Digital estate planning in Massachusetts
In Ajemian v. Yahoo!, Inc., the Massachusetts Court of Appeals recently addressed the issue of access to online email accounts after a subscriber dies. The appeals court did not resolve the issue, but sent the case back to the Probate and Family Court to determine whether the Stored Communications Act, a federal law that regulates voluntary and compelled disclosures of “stored wire and electronic communications and transactional records” held by third-party internet service providers, prohibited the subscriber’s email service provider from disclosing the contents of the subscriber’s emails in the account.
After the subscriber’s death in 2006, the subscriber’s brother and sister requested access to the personal contacts in the account. They sought to retrieve the email addresses of the subscriber’s friends in order to notify them of his death and memorial service. Subsequently, after their appointment as the co-administrators of the subscriber’s estate, they also wanted access to the contents of the emails in the account to help them identify and locate the subscriber’s assets and administer his estate. The email service initially agreed to release the information if the family produced a copy of the subscriber’s birth and death certificates and other documents, but subsequently denied them access, claiming that the Stored Communications Act prohibited disclosure even to the legally appointed personal representatives of the estate. In 2007, the co-administrators of the subscriber’s estate brought a declaratory judgment action, seeking a court ruling that the email messages in the subscriber’s email account were the property of his estate.
Digital estate planning is becoming an important concern for fiduciaries and family members. After a person becomes incapacitated or dies, difficulties frequently arise in obtaining access to various digital assets and devices, such as computers, smartphones, internet accounts, photos, digital music, client lists, online bank accounts, bill-paying and other electronically stored information. The digital property may be difficult to locate, or it may be password protected, or there may be privacy laws potentially preventing access, such as the Stored Communications Act, or even federal and state criminal laws that penalize unauthorized access to electronic data.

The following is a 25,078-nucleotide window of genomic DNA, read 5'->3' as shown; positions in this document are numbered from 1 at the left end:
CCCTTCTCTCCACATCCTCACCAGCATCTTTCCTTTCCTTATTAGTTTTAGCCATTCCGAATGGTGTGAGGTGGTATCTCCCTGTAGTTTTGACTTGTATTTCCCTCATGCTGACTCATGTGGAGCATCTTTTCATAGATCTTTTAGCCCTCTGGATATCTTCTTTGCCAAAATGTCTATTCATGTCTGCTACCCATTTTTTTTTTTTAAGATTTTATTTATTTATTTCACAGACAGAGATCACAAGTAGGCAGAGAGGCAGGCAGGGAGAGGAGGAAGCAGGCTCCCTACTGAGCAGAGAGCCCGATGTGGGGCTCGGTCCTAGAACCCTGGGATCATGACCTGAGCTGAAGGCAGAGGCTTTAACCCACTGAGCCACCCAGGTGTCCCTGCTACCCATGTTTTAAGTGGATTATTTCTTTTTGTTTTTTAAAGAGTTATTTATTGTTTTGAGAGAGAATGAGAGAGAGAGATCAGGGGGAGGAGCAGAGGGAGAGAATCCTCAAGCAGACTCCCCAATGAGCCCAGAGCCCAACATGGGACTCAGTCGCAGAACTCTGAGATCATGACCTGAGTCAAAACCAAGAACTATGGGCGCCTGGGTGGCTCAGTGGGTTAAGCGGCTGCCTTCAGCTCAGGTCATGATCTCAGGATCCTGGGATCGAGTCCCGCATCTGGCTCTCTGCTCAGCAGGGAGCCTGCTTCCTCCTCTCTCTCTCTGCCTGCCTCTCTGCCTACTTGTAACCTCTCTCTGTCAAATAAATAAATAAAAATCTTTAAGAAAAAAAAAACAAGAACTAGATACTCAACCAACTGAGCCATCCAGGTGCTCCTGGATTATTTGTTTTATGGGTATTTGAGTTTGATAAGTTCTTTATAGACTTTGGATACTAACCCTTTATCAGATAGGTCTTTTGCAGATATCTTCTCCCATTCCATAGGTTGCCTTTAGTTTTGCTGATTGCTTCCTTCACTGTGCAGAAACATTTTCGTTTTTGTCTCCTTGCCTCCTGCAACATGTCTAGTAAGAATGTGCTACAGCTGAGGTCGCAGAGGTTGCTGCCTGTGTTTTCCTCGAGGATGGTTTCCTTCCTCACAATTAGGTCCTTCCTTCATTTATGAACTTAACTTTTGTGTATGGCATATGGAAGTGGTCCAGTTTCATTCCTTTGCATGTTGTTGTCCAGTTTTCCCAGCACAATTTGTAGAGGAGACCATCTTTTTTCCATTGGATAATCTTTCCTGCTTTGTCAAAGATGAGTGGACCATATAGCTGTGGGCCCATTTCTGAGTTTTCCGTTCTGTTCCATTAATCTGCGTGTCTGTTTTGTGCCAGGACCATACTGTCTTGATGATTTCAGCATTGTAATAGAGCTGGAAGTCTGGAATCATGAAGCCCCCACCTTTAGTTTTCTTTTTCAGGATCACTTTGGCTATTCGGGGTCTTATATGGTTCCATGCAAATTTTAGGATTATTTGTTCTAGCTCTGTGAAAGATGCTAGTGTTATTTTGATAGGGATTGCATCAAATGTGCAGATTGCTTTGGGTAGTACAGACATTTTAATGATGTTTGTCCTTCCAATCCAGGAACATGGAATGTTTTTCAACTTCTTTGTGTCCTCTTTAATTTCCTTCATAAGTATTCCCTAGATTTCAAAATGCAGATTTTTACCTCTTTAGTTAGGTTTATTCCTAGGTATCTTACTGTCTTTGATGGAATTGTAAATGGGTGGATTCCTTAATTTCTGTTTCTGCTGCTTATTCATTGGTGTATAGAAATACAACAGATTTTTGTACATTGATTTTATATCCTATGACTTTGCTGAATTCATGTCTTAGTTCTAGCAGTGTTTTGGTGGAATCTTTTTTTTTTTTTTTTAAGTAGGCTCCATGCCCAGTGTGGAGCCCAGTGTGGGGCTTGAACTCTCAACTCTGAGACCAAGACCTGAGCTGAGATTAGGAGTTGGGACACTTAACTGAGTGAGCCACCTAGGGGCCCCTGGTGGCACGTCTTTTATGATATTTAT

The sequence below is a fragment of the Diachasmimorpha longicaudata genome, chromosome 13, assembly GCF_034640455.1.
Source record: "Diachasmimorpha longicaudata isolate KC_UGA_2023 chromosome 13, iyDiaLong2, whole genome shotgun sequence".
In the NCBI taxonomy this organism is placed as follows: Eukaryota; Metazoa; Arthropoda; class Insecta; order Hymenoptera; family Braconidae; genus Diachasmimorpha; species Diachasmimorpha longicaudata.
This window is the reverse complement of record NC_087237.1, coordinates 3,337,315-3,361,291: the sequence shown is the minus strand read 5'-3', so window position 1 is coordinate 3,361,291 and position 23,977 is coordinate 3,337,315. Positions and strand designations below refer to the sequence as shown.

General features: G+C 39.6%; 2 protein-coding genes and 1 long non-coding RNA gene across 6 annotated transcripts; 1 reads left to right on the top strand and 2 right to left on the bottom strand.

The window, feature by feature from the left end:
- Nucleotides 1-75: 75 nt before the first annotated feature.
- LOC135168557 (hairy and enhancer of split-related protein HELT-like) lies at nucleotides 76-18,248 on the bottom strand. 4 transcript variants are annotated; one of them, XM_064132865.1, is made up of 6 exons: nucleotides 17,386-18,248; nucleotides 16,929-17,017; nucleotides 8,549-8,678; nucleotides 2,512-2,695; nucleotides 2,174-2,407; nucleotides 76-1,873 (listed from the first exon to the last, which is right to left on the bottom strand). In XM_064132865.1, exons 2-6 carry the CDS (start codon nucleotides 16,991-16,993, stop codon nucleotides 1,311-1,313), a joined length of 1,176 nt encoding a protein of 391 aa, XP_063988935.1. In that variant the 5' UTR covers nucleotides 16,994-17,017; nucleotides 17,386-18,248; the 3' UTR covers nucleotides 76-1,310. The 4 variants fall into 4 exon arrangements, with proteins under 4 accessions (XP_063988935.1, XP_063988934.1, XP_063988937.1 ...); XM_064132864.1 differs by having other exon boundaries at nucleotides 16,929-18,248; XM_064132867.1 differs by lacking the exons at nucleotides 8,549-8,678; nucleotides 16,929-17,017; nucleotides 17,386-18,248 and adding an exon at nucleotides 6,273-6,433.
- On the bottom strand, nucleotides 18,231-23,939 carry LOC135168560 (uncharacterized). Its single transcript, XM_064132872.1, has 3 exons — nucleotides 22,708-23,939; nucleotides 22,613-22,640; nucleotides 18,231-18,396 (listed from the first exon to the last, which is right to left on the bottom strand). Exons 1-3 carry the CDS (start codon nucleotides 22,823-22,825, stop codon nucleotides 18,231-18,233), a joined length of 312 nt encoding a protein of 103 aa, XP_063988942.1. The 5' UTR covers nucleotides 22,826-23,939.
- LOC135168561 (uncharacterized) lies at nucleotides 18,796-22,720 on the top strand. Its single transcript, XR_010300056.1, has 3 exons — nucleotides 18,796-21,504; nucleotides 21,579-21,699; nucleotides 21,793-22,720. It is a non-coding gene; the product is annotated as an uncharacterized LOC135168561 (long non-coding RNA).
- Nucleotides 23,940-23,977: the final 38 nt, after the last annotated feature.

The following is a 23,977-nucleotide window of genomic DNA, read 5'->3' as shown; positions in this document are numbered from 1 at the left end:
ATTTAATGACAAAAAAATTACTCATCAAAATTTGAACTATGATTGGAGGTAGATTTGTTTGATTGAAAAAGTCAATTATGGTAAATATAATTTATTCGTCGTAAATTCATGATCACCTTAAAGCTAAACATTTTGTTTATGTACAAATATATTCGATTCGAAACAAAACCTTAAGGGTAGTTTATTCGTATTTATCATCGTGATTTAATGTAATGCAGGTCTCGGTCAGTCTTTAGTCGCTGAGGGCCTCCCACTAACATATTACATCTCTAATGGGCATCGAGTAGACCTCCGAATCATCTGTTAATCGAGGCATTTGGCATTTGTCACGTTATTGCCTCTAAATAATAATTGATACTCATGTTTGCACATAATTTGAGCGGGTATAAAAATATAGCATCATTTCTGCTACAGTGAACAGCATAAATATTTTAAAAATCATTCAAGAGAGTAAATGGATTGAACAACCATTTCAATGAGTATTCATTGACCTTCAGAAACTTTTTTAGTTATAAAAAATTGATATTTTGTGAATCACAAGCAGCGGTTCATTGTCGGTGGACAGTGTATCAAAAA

Several states have enacted laws giving fiduciaries access to online accounts. The Massachusetts legislature is currently considering a proposal which would permit a personal representative to gain access to the contents of an email account of a decedent upon receipt by the email service provider of a notarized written request by the personal representative, accompanied by a copy of the death certificate and a certified copy of the letter of appointment as personal representative, or, alternatively, an order of the probate court that has jurisdiction over the estate of the subscriber.
Possible estate planning steps individuals may wish to consider in this regard include:
- Inventorying digital assets, including a list of user names and passwords.
- Specifying the desired disposition of each of the assets, for example instructions regarding whether accounts should be maintained, closed or destroyed.
- Placing the list in a secure location, such as a safe deposit box, or with the personal representative, a trusted family member, or the estate planning attorney, or possibly even providing a list of user names to one person and passwords to another.
- Maintaining security of the information, particularly if financial accounts are involved, is crucial.
Even these simple steps may not be ideal, given the security risks and the need to update passwords frequently. Individuals should contact a digitally-savvy estate planning attorney for assistance in incorporating this important information into the overall estate plan.